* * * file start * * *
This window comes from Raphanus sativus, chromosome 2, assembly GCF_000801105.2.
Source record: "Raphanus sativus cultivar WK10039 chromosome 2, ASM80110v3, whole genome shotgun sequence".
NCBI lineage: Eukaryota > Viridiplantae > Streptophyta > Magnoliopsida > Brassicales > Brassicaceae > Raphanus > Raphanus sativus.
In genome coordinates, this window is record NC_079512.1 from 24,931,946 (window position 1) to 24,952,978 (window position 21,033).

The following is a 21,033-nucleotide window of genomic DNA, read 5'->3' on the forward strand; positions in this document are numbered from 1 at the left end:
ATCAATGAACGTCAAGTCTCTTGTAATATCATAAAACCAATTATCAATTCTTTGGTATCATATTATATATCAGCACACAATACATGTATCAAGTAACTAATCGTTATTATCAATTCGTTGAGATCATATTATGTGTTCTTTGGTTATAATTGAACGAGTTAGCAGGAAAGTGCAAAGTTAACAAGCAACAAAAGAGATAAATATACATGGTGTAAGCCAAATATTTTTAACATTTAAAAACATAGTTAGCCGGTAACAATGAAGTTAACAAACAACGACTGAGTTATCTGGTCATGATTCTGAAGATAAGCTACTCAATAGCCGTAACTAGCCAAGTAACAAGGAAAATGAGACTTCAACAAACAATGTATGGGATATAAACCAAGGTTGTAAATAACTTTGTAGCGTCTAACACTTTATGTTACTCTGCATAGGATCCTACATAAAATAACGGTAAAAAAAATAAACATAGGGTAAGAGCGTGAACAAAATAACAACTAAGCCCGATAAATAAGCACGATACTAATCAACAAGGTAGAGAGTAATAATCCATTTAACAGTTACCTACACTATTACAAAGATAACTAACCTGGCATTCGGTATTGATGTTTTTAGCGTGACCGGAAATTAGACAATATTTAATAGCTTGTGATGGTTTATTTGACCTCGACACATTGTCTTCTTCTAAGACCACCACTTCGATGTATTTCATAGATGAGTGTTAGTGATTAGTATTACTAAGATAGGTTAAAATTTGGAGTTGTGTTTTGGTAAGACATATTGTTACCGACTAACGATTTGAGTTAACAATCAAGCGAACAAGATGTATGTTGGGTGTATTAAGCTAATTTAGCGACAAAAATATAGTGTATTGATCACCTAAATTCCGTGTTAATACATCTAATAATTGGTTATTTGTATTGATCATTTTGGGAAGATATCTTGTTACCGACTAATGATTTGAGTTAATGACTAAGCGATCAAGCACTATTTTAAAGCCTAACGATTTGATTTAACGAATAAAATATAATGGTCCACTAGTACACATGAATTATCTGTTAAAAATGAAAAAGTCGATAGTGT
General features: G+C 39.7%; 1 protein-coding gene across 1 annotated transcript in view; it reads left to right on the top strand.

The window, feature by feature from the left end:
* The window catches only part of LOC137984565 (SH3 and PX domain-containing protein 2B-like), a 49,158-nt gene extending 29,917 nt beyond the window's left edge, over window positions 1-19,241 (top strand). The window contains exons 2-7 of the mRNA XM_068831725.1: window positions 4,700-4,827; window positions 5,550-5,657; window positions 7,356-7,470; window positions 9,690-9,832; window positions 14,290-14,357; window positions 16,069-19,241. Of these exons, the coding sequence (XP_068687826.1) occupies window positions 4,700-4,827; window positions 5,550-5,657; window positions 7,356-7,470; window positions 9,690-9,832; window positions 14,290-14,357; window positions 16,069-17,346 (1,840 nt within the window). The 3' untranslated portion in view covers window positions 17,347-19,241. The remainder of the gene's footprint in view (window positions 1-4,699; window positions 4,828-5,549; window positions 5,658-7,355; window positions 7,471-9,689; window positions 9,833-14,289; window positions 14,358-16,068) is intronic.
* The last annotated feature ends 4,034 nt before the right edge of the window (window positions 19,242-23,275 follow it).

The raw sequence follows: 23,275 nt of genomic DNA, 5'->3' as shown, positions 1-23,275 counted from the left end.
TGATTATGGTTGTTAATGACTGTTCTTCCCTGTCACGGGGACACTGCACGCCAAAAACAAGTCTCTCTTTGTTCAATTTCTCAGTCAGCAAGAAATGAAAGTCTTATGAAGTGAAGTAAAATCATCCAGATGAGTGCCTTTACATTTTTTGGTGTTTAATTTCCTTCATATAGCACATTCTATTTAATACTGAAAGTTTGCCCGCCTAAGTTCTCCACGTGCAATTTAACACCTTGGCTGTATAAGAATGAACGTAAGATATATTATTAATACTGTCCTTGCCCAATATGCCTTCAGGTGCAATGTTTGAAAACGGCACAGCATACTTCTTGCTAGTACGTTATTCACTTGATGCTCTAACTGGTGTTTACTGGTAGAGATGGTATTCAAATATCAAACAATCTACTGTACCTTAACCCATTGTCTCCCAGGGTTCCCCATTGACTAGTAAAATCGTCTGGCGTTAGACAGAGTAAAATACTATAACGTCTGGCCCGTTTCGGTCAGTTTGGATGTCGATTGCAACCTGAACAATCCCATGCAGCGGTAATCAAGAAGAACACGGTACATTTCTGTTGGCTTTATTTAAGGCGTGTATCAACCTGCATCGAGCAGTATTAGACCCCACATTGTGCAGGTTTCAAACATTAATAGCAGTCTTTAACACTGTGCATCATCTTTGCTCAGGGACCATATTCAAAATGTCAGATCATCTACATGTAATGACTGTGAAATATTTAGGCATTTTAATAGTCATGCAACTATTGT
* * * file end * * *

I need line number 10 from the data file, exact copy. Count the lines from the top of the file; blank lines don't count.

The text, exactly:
* The last annotated feature ends 4,034 nt before the right edge of the window (window positions 19,242-23,275 follow it).